Southern Sand Octopus

Octopus kaurna

You could swim right past a southern sand octopus and never even realize it! They’re masters of hiding themselves in the soft seafloor. They can both bury themselves and burrow with ease! 

To burrow, the sand octopus blasts water down into the seafloor to make it easier to wiggle down into the sand. Then when it’s fully underground, it makes a “chimney” through the sand so it can breathe!


16.5 in long (42 cm)




Shallow seas — sand, mud, and seagrass habitats




Temperate seas around southern Australia





This octopus can shoot out a powerful jet of water to turn regular sand into quicksand!

SCIENTIFIC NAME: Octopus kaurna

This species was named and described in 1990! The name kaurna is derived from an Australian Aboriginal clan that inhabited the Adelaide Plains of South Australia.

Sand Octopus Photos by Sam Glenn-Smith


The southern sand octopus is a small to medium sized octopus with a mantle length to 85 mm (3.5 in) and a total length to around 420 mm (16.5 in). It has a wide head (slightly narrower than the mantle) with small eyes that do not protrude far above the surface of the head. It’s arms are extremely long (3-6x the mantle length in mature animals) with small suckers and a shallow web. Its funnel is large and slender. Check out the behavior section to find out how this animal uses its long arms and large funnel!




This species is found in the temperate waters of southern Australia from eastern Victoria and northern Tasmania and west to the Great Australia Bight.


This is benthic, shallow-water species that lives in coastal waters to depths of around 50 m (164 ft). It can be found on sand, mud, or seagrass beds and is able to create sub-surface burrows for its den!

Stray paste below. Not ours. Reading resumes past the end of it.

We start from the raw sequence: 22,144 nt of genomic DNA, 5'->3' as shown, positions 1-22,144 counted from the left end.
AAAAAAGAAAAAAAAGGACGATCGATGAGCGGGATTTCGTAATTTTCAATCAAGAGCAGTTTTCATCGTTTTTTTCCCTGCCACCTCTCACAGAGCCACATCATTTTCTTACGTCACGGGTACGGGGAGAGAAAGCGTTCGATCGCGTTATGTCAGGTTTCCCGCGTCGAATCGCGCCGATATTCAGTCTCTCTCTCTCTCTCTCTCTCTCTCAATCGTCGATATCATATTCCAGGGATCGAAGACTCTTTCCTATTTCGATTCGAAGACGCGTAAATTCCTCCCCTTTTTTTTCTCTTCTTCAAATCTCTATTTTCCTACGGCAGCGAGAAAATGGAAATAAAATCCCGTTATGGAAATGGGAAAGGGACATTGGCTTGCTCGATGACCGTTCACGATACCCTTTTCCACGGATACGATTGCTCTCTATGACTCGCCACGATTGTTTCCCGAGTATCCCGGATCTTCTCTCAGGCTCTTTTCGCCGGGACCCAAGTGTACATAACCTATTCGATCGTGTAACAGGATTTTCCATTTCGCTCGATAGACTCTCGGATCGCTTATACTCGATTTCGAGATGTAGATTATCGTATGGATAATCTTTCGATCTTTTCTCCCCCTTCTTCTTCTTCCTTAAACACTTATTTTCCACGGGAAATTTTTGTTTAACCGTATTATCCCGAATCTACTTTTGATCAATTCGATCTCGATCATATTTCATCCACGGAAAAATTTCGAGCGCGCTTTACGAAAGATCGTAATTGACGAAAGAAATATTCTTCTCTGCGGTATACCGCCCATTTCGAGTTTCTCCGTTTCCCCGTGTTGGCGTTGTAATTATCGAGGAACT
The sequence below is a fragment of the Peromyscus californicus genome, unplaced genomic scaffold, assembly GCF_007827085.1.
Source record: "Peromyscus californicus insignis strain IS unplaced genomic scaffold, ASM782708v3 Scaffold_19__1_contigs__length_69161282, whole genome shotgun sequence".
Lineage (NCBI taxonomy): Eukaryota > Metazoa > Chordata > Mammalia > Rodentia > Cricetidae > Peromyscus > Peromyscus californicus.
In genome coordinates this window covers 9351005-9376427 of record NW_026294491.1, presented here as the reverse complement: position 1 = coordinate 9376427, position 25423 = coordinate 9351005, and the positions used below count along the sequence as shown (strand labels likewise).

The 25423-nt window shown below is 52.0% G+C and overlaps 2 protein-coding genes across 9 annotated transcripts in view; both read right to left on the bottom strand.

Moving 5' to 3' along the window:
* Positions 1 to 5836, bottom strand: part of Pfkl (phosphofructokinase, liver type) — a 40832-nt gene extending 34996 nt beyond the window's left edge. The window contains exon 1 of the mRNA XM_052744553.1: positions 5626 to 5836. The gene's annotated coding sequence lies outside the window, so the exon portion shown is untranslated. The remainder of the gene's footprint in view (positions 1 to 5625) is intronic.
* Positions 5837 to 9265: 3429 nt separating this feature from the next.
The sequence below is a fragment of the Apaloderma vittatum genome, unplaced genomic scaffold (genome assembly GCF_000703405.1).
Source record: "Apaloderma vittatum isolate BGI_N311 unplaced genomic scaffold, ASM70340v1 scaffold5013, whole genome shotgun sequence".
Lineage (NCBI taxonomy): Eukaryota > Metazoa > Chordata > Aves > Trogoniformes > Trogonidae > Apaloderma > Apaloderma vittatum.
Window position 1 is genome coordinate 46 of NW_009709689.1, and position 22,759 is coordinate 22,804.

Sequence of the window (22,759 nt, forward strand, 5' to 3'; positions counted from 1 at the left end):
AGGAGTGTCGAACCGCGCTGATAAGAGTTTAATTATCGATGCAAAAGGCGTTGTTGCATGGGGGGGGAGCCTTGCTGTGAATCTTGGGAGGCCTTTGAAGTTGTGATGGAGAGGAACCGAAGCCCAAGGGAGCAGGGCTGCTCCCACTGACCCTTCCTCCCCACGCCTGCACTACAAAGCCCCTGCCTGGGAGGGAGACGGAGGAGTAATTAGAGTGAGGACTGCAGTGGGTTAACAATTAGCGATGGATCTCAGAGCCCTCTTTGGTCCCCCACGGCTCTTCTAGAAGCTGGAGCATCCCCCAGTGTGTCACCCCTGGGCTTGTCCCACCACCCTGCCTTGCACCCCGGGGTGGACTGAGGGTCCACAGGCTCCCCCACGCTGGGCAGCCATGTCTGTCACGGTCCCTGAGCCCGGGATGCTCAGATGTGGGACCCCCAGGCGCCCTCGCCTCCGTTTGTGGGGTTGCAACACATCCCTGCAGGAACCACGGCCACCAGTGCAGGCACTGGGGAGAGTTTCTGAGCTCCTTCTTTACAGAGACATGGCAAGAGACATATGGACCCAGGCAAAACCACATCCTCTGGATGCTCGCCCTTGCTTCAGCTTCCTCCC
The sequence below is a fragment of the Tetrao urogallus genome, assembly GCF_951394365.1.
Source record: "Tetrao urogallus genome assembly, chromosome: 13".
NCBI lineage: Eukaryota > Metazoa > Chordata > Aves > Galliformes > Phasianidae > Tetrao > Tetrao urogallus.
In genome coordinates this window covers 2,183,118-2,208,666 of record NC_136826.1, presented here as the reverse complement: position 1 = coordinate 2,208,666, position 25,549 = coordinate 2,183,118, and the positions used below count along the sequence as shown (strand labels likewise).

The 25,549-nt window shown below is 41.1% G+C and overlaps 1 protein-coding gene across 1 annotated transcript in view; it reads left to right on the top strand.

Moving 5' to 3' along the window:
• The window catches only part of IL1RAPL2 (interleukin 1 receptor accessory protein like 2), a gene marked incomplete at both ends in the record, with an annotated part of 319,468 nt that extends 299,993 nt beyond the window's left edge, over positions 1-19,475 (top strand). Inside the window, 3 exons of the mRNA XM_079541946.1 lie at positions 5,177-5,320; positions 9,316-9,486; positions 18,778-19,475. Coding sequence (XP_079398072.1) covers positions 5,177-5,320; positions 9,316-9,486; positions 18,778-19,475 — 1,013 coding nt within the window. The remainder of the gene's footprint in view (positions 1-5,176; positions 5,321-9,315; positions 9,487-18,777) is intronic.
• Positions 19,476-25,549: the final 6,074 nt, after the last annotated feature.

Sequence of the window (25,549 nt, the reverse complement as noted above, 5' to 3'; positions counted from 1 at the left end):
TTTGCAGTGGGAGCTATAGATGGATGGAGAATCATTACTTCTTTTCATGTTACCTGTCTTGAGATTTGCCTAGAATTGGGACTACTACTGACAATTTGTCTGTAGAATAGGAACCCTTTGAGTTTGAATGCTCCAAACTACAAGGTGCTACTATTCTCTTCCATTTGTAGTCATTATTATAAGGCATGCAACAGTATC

The southern sand octopus remains buried during the day in its burrow and emerges at night to feed on small crustaceans by probing its thin arms down burrows and holes!


The base color of the southern sand octopus can range from orange-cream to maroon-red. The skin texture is generally smooth or covered with numerous tiny bumps known as epidermal tubercles. These bumps are usually largest on the dorsal surface and less noticeable on the ventral surface of the octopus. This is one species without large papillae over the eyes (aka supraocular papillae)! When foraging, it can have a pink base color with an elongated mantle that has a dark maroon stripe on each side of its mantle.  The mantle stripes can extend across the eye to the arm tips.


Only a small number of cephalopods use the two behaviors burying and burrowing. Yes, there is a difference! Burying is considered the superficial covering with sediment while burrowing is the active movement through soft substrates where the substrate (like sand) is displaced and the surrounding substrate is often altered. 

In a sandy environment where there is no place to hide from predators this species